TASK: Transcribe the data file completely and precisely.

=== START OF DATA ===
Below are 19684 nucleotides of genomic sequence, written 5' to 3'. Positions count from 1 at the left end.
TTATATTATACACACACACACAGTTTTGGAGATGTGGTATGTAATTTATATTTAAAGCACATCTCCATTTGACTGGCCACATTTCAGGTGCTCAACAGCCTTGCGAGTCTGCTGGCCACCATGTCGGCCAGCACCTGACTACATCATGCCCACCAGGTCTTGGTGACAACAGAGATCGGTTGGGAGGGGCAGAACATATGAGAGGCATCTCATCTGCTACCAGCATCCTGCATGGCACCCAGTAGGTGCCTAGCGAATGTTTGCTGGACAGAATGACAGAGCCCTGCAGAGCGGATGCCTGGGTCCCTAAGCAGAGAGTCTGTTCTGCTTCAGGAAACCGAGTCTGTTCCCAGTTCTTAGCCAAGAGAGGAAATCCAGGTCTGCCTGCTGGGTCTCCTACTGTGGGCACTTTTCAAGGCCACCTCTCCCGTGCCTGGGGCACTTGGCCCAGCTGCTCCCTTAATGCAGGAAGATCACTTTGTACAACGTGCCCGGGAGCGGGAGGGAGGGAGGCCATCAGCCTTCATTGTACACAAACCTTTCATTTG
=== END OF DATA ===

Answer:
Below are 19684 nucleotides of genomic sequence, written 5' to 3'. Positions count from 1 at the left end.
TTATATTATACACACACACACAGTTTTGGAGATGTGGTATGTAATTTATATTTAAAGCACATCTCCATTTGACTGGCCACATTTCAGGTGCTCAACAGCCTTGCGAGTCTGCTGGCCACCATGTCGGCCAGCACCTGACTACATCATGCCCACCAGGTCTTGGTGACAACAGAGATCGGTTGGGAGGGGCAGAACATATGAGAGGCATCTCATCTGCTACCAGCATCCTGCATGGCACCCAGTAGGTGCCTAGCGAATGTTTGCTGGACAGAATGACAGAGCCCTGCAGAGCGGATGCCTGGGTCCCTAAGCAGAGAGTCTGTTCTGCTTCAGGAAACCGAGTCTGTTCCCAGTTCTTAGCCAAGAGAGGAAATCCAGGTCTGCCTGCTGGGTCTCCTACTGTGGGCACTTTTCAAGGCCACCTCTCCCGTGCCTGGGGCACTTGGCCCAGCTGCTCCCTTAATGCAGGAAGATCACTTTGTACAACGTGCCCGGGAGCGGGAGGGAGGGAGGCCATCAGCCTTCATTGTACACAAACCTTTCATTTG